Biomedical Sciences




Biomedical Sciences is a collective term for the subjects that provide understanding of the biological basis for health and disease.


It includes core subjects such as cell biology, anatomy and physiology, genetics, biochemistry, molecular biology, microbiology and immunology which underpin understanding of pathobiology, ageing and healthy living. As well as the core subjects, biomedical sciences may involve specialisation in a variety of subject areas including clinical chemistry, haematology, medical microbiology, histopathology and cytology, parasitology, nutrition, pharmacology, biotechnology, epidemiology, bioinformatics, and human population and environmental biology.



Biomedical Sciences is the fastest growing and most highly funded research discipline in modern science due largely to its pivotal position in the promotion of health, and the prevention, diagnosis and treatment of disease; as well as its associated impact on economic development through knowledge transfer via the pharmaceutical and biotechnology industries. It is one the most popular undergraduate and postgraduate bioscience programme areas on offer throughout the world and leads to a wide range of career opportunities. Biomedical Sciences graduates work in a variety of professional settings: hospital laboratories, government agencies, medical research institutes, biopharmaceutical companies, biotechnology companies and universities.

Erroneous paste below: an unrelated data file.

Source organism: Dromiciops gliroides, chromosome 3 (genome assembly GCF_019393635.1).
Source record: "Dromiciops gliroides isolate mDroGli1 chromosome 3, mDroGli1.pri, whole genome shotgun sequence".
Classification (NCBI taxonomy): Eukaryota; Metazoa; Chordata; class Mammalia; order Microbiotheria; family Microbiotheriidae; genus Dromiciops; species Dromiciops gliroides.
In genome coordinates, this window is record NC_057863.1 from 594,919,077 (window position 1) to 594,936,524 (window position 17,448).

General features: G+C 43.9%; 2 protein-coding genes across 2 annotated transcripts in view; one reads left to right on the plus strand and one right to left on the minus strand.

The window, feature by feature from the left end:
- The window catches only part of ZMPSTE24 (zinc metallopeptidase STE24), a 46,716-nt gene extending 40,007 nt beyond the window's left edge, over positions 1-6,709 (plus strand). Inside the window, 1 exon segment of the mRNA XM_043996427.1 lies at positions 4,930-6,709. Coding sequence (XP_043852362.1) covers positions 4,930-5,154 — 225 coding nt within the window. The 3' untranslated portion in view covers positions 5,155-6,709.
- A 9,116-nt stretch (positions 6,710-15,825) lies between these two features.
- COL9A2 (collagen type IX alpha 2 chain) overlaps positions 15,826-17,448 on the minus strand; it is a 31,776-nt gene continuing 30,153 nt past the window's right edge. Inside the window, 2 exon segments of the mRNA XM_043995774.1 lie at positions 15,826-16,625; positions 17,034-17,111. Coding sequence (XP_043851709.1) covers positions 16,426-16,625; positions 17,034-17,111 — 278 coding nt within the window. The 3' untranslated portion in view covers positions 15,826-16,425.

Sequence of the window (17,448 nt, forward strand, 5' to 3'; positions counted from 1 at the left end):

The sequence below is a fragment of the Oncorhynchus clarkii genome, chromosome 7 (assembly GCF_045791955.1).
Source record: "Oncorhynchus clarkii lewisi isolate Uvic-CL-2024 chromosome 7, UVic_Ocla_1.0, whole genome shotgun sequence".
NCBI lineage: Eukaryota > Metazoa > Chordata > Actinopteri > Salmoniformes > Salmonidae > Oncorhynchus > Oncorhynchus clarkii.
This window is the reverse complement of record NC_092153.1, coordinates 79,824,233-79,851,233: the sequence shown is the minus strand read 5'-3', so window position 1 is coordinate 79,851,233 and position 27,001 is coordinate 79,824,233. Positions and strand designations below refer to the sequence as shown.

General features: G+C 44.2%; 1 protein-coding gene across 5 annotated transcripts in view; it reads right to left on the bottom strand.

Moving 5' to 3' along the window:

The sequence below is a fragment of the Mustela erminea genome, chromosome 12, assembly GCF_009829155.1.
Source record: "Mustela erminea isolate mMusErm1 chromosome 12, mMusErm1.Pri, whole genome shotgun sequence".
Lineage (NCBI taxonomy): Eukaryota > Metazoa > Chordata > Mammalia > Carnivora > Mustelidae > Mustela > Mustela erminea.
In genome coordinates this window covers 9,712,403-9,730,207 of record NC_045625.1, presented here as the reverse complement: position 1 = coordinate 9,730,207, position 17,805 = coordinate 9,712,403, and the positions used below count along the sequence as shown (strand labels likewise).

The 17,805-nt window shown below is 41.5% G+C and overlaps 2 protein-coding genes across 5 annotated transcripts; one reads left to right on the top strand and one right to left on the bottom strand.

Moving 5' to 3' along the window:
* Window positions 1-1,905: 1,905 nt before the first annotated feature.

The Institute of Biomedical Science (IBMS) is the professional body for Biomedical Scientists in the UK and is closely involved in the development and accreditation of Biomedical Sciences degree programmes. A full list of IBMS accredited undergraduate and postgraduate degrees may be downloaded here.

The Society of Biology is a single unified voice for biology: advising Government and influencing policy; advancing education and professional development; supporting our members, and engaging and encouraging public interest in the life sciences. The Society represents a diverse membership of individuals, learned societies and other organisations.



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